This Is Not the Way to Help Depressed Teenagers

At The New York Times, an opinion piece by psychologist Darby Saxbe considers the downsides to widely instituted mental-health programs focused on youth, including an in-school approach that paradoxically worsened depression: 

“Ever since the pandemic, when rates of teenage suicide, anxiety and depression spiked, policymakers around the world have pushed to make mental health resources more broadly available to young people through programming in schools and on social media platforms.

This strategy is well intentioned. Traditional therapy can be expensive and time-consuming; access can be limited. By contrast, large-scale, ‘light touch’ interventions — TikTok offerings from Harvard’s School of Public Health, grief-coping workshops in junior high — aim to reach young people where they are and at relatively low cost.

But there is now reason to think that this approach is risky. Recent studies have found that several of these programs not only failed to help young people, they also made their mental-health problems worse. . . . 

Consider a ‘social-emotional skills training’ school program called WISE Teens. Led by clinical psychologists in training, it consists of eight weekly hourlong classroom sessions in which students learn to manage their emotions with the help of tools and principles drawn from cognitive behavior therapy and Zen Buddhism.

Last month, the journal Behavior Research and Therapy published a study of 1,071 Australian teenagers who were observed from 2017 to 2018: One group participated in WISE Teens; another group participated in a standard health-class curriculum. Compared with the teenagers who got the standard education, the students in WISE Teens reported more depression, more anxiety, more difficulty managing their emotions and worse relationships with their parents. One out of every eight WISE Teens participants appeared clinically depressed after completing the program, compared with one out of every 13 participants who did the regular health classes.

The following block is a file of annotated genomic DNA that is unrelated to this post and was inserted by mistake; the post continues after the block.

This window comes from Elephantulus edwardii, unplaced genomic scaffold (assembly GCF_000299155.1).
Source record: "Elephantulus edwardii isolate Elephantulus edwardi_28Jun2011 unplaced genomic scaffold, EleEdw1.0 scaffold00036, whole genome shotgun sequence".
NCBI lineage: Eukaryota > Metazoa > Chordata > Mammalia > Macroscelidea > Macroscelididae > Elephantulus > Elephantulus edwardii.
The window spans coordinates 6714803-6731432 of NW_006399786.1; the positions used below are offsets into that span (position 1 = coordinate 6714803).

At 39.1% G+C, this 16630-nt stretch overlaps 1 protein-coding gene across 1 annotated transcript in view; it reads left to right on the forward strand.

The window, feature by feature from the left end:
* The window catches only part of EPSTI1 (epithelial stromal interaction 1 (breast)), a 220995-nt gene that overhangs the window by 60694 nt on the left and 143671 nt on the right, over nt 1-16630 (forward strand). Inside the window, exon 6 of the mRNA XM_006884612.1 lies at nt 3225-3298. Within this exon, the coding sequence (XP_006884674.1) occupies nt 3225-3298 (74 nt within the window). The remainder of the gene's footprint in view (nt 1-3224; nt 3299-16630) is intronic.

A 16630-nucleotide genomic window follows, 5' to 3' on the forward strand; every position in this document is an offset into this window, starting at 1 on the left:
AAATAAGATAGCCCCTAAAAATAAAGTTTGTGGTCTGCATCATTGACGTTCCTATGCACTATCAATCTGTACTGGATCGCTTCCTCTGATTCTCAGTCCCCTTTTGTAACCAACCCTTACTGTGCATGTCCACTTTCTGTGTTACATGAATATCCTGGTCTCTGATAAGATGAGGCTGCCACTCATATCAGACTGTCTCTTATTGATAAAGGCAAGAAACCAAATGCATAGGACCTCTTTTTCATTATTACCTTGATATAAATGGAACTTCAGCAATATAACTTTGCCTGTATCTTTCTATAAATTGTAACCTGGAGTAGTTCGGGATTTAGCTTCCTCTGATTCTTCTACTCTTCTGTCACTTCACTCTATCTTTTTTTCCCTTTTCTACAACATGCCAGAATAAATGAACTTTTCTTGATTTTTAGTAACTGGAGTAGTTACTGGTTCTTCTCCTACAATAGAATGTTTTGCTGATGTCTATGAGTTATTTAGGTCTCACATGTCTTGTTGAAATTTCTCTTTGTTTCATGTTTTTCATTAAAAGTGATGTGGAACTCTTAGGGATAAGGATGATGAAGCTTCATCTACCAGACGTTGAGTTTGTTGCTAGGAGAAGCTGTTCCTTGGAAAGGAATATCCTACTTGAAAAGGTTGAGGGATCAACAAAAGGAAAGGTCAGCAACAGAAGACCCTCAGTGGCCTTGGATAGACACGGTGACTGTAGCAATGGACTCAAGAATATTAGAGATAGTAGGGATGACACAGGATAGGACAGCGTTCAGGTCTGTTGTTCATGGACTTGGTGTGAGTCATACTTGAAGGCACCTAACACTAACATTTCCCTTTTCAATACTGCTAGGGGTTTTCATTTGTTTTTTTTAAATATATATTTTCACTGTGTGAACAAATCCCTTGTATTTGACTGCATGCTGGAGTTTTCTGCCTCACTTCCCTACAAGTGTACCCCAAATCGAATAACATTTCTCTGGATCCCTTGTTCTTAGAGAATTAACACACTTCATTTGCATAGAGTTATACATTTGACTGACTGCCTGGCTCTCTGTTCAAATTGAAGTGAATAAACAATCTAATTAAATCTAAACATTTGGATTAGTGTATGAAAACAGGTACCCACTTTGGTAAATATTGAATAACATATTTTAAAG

These results are striking but not unique. Last year, an even larger study of a school-based mindfulness program, which looked at more than 8,000 British teenagers in more than 80 schools, found that the program did not improve mental health — and in fact led to worse anxiety and emotional problems, and lower levels of mindfulness skills. Yet another study published last year, which included some 2,500 Australian teenagers, also found that a mental health program made students more distressed.

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